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Camp Foster staff noncommissioned officers walk Kitamae Street from 11 p.m. to 1 a.m. Friday and Saturday nights as part of a courtesy patrol program to provide a leadership presence during off-duty hours, said Col. Russ Jones, Headquarters and Service Battalion commander.

Camp Foster staff noncommissioned officers walk Kitamae Street from 11 p.m. to 1 a.m. Friday and Saturday nights as part of a courtesy patrol program to provide a leadership presence during off-duty hours, said Col. Russ Jones, Headquarters and Service Battalion commander. (Cindy Fisher / S&S)

Camp Foster staff noncommissioned officers walk Kitamae Street from 11 p.m. to 1 a.m. Friday and Saturday nights as part of a courtesy patrol program to provide a leadership presence during off-duty hours, said Col. Russ Jones, Headquarters and Service Battalion commander.

Camp Foster staff noncommissioned officers walk Kitamae Street from 11 p.m. to 1 a.m. Friday and Saturday nights as part of a courtesy patrol program to provide a leadership presence during off-duty hours, said Col. Russ Jones, Headquarters and Service Battalion commander. (Cindy Fisher / S&S)

Camp Foster staff noncommissioned officers walk Kitamae Street from 11 p.m. to 1 a.m. Friday and Saturday nights as part of a courtesy patrol program to provide a leadership presence during off-duty hours, said Col. Russ Jones, Headquarters and Service Battalion commander.

Camp Foster staff noncommissioned officers walk Kitamae Street from 11 p.m. to 1 a.m. Friday and Saturday nights as part of a courtesy patrol program to provide a leadership presence during off-duty hours, said Col. Russ Jones, Headquarters and Service Battalion commander. (Cindy Fisher / S&S)

Every Friday and Saturday night from 11 p.m. to 1 a.m., two staff noncommissioned officers clad in conservative civilian attire stroll the Kitamea Street outside Camp Foster’s Gate 2 in the name of courtesy.

The “courtesy patrol,” established in 1997, is a command program in which Camp Foster units provide members to watch for problems during off-duty hours, said Col. Russ Jones, Camp Foster’s Headquarters and Service Battalion commander.

“We identify issues (and) talk to the owners of the establishments to see if there are any concerns,” he said.

It’s reminiscent of shore patrol, but without the law enforcement, he said.

“We’re not there as a police force,” he said.

The courtesy patrol isn’t authorized to check military identification cards and is instructed to contact Japanese police in serious situations, Jones said.

The patrols have the added benefit of sending a “positive message to our Okinawa hosts on our commitment to maintaining the standards of conduct expected of the military,” said the battalion’s Sgt. Maj. William F. Fitzgerald.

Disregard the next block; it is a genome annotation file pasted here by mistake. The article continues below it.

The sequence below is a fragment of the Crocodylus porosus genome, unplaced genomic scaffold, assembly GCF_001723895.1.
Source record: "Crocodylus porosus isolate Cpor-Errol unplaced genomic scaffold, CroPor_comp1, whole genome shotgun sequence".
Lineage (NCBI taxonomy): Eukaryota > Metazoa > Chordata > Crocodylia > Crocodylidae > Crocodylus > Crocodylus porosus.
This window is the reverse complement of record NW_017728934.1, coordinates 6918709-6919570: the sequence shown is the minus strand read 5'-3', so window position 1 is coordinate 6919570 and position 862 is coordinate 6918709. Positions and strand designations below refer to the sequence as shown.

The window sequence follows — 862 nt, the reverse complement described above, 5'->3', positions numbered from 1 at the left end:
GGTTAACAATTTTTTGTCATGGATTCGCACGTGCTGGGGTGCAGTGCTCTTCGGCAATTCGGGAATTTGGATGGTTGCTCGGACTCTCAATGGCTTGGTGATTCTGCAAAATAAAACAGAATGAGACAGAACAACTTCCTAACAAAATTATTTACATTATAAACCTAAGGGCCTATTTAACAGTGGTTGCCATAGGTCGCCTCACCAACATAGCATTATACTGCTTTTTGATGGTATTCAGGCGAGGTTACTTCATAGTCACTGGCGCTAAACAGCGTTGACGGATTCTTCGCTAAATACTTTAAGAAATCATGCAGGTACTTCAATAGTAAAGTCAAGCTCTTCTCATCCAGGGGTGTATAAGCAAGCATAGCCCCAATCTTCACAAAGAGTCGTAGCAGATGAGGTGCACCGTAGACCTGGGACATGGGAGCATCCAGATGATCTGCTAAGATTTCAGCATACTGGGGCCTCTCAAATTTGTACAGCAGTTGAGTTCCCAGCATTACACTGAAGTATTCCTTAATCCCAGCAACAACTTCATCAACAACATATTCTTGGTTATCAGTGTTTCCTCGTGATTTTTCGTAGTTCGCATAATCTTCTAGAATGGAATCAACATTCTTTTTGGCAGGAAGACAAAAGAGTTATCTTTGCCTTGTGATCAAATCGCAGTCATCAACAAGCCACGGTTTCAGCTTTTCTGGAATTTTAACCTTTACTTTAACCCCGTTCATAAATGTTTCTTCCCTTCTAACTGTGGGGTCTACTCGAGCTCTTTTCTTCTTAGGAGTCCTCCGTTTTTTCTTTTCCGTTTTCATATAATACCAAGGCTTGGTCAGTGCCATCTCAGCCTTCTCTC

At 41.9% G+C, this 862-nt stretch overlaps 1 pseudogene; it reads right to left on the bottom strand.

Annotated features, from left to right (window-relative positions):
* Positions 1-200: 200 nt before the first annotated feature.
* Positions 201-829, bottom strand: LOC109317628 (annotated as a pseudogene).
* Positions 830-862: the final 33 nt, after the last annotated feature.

The idea is to resolve situations before they become an issue, Fitzgerald said.

During his time as commander, Jones said, he’s had no incidents with the courtesy patrol and no problems on Kitamea Street.

Friday- and Saturday-night sobriety checkpoints at all Camp Foster and Lester outbound gates have helped curb off-base incidents, he said.

Driving under the influence is a big concern, he said, especially in light of the deaths of two Kadena Air Base soldiers involved in a car crash.

“In the last 12 months where we’ve had sobriety checks, incidents are down,” he said. “No one has left Foster and then gotten in trouble.”

Jones said further proof of the command’s intolerance of drunken driving is a policy that if Marines or sailors get any kind of citation for such an offense, they lose their driving privileges for the rest of their tour on Okinawa.

Bar managers give patrols mixed reviews on security

At least one of Kitamae Street’s bar managers say there isn’t much courtesy in courtesy patrols, while another says she appreciates the security they provide.

“I have run into the courtesy patrol a few times,” said B.K. Price, who runs three establishments along Kitamae that are owned by his Okinawan wife.

The patrol doesn’t always follow its own orders, he said.

According to Camp Bulletin 1602, which outlines the program, patrol members aren’t supposed to harass military members or check identification and liberty cards inside establishments.

But after a change in the Marines’ liberty policy, staff noncommissioned officers “were in my club asking people for their ID cards and liberty cards,” he said.

Other bar owners feel like the courtesy patrols are very useful.

Hatsuko Moya, owner of the China Sea, said the courtesy patrol gives her a sense of security.

She remembered a situation outside her bar when the courtesy patrol was right where they needed to be.

“There was this man who kicked and broke a fan when he was leaving the bar,” she said.

Once he went outside, a patrol member chased after him, caught him and admonished him, Moya said.

“She was very fast, and the way she responded it was amazing,” she said. “The courtesy patrol makes our life here easier.”

But not necessarily for Price, a former Marine, who says he has bumped heads with both Marine Corps and Air Force officials in recent years.

He even posted a sign, “Courtesy Patrol may not enter this club,” at the entrance to Nashville, a bar located outside Camp Foster’s Gate 2 that he runs.

However, Price did say he felt the patrol could be useful. He said his establishments are nearly always “really mellow,” but the few times he’s had problems the patrol wasn’t there to help.

“I think if they came at the right times it would be better,” he said, suggesting that a hotline be set up so owners could call if they needed assistance.


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